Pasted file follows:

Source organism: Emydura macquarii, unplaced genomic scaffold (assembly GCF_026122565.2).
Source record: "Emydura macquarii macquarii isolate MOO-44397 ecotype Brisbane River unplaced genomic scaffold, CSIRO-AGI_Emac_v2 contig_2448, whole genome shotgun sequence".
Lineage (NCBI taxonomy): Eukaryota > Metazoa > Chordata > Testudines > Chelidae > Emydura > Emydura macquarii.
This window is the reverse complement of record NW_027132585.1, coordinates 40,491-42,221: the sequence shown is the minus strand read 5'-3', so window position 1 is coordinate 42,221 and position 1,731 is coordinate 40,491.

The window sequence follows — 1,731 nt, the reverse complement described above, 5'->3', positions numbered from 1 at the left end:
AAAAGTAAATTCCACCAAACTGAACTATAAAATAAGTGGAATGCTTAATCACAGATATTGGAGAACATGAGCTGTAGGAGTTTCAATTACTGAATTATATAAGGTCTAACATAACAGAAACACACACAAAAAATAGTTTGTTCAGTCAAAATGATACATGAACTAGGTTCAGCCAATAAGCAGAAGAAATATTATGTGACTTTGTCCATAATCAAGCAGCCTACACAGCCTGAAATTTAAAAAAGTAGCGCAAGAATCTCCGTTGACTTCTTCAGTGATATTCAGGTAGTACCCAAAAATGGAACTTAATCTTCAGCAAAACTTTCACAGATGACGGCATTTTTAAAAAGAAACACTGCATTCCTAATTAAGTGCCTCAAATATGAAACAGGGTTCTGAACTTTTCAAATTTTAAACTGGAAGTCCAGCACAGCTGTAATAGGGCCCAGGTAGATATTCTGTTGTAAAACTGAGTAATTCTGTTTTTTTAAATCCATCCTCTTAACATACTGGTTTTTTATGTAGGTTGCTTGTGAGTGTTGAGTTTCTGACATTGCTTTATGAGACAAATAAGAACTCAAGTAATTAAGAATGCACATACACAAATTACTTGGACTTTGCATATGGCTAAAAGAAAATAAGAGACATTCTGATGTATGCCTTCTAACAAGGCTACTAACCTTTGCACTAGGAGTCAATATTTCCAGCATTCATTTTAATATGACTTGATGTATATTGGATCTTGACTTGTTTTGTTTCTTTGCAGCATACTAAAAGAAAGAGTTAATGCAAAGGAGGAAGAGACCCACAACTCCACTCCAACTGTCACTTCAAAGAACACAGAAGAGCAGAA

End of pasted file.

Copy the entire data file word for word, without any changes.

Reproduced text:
Source organism: Emydura macquarii, unplaced genomic scaffold (assembly GCF_026122565.2).
Source record: "Emydura macquarii macquarii isolate MOO-44397 ecotype Brisbane River unplaced genomic scaffold, CSIRO-AGI_Emac_v2 contig_2448, whole genome shotgun sequence".
Lineage (NCBI taxonomy): Eukaryota > Metazoa > Chordata > Testudines > Chelidae > Emydura > Emydura macquarii.
This window is the reverse complement of record NW_027132585.1, coordinates 40,491-42,221: the sequence shown is the minus strand read 5'-3', so window position 1 is coordinate 42,221 and position 1,731 is coordinate 40,491.

The window sequence follows — 1,731 nt, the reverse complement described above, 5'->3', positions numbered from 1 at the left end:
AAAAGTAAATTCCACCAAACTGAACTATAAAATAAGTGGAATGCTTAATCACAGATATTGGAGAACATGAGCTGTAGGAGTTTCAATTACTGAATTATATAAGGTCTAACATAACAGAAACACACACAAAAAATAGTTTGTTCAGTCAAAATGATACATGAACTAGGTTCAGCCAATAAGCAGAAGAAATATTATGTGACTTTGTCCATAATCAAGCAGCCTACACAGCCTGAAATTTAAAAAAGTAGCGCAAGAATCTCCGTTGACTTCTTCAGTGATATTCAGGTAGTACCCAAAAATGGAACTTAATCTTCAGCAAAACTTTCACAGATGACGGCATTTTTAAAAAGAAACACTGCATTCCTAATTAAGTGCCTCAAATATGAAACAGGGTTCTGAACTTTTCAAATTTTAAACTGGAAGTCCAGCACAGCTGTAATAGGGCCCAGGTAGATATTCTGTTGTAAAACTGAGTAATTCTGTTTTTTTAAATCCATCCTCTTAACATACTGGTTTTTTATGTAGGTTGCTTGTGAGTGTTGAGTTTCTGACATTGCTTTATGAGACAAATAAGAACTCAAGTAATTAAGAATGCACATACACAAATTACTTGGACTTTGCATATGGCTAAAAGAAAATAAGAGACATTCTGATGTATGCCTTCTAACAAGGCTACTAACCTTTGCACTAGGAGTCAATATTTCCAGCATTCATTTTAATATGACTTGATGTATATTGGATCTTGACTTGTTTTGTTTCTTTGCAGCATACTAAAAGAAAGAGTTAATGCAAAGGAGGAAGAGACCCACAACTCCACTCCAACTGTCACTTCAAAGAACACAGAAGAGCAGAA